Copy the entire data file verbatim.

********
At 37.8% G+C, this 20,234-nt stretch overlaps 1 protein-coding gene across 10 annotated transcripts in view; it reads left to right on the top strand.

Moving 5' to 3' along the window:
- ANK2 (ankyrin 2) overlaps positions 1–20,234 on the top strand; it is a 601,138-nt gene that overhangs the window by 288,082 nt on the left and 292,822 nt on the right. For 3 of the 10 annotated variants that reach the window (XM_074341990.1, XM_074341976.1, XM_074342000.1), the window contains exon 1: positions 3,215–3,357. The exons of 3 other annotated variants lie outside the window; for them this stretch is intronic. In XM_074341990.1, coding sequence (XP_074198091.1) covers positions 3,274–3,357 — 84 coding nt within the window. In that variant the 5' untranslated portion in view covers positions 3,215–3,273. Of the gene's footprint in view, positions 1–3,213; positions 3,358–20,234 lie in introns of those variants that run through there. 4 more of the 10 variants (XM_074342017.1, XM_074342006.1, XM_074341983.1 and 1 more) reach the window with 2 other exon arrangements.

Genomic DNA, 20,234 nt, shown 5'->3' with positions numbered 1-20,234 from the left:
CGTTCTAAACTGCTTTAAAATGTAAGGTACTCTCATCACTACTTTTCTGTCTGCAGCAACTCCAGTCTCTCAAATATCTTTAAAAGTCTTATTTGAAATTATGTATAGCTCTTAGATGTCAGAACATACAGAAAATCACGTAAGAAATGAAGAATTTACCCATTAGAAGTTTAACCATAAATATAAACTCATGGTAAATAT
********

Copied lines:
At 37.8% G+C, this 20,234-nt stretch overlaps 1 protein-coding gene across 10 annotated transcripts in view; it reads left to right on the top strand.

Moving 5' to 3' along the window:
- ANK2 (ankyrin 2) overlaps positions 1–20,234 on the top strand; it is a 601,138-nt gene that overhangs the window by 288,082 nt on the left and 292,822 nt on the right. For 3 of the 10 annotated variants that reach the window (XM_074341990.1, XM_074341976.1, XM_074342000.1), the window contains exon 1: positions 3,215–3,357. The exons of 3 other annotated variants lie outside the window; for them this stretch is intronic. In XM_074341990.1, coding sequence (XP_074198091.1) covers positions 3,274–3,357 — 84 coding nt within the window. In that variant the 5' untranslated portion in view covers positions 3,215–3,273. Of the gene's footprint in view, positions 1–3,213; positions 3,358–20,234 lie in introns of those variants that run through there. 4 more of the 10 variants (XM_074342017.1, XM_074342006.1, XM_074341983.1 and 1 more) reach the window with 2 other exon arrangements.

Genomic DNA, 20,234 nt, shown 5'->3' with positions numbered 1-20,234 from the left:
CGTTCTAAACTGCTTTAAAATGTAAGGTACTCTCATCACTACTTTTCTGTCTGCAGCAACTCCAGTCTCTCAAATATCTTTAAAAGTCTTATTTGAAATTATGTATAGCTCTTAGATGTCAGAACATACAGAAAATCACGTAAGAAATGAAGAATTTACCCATTAGAAGTTTAACCATAAATATAAACTCATGGTAAATAT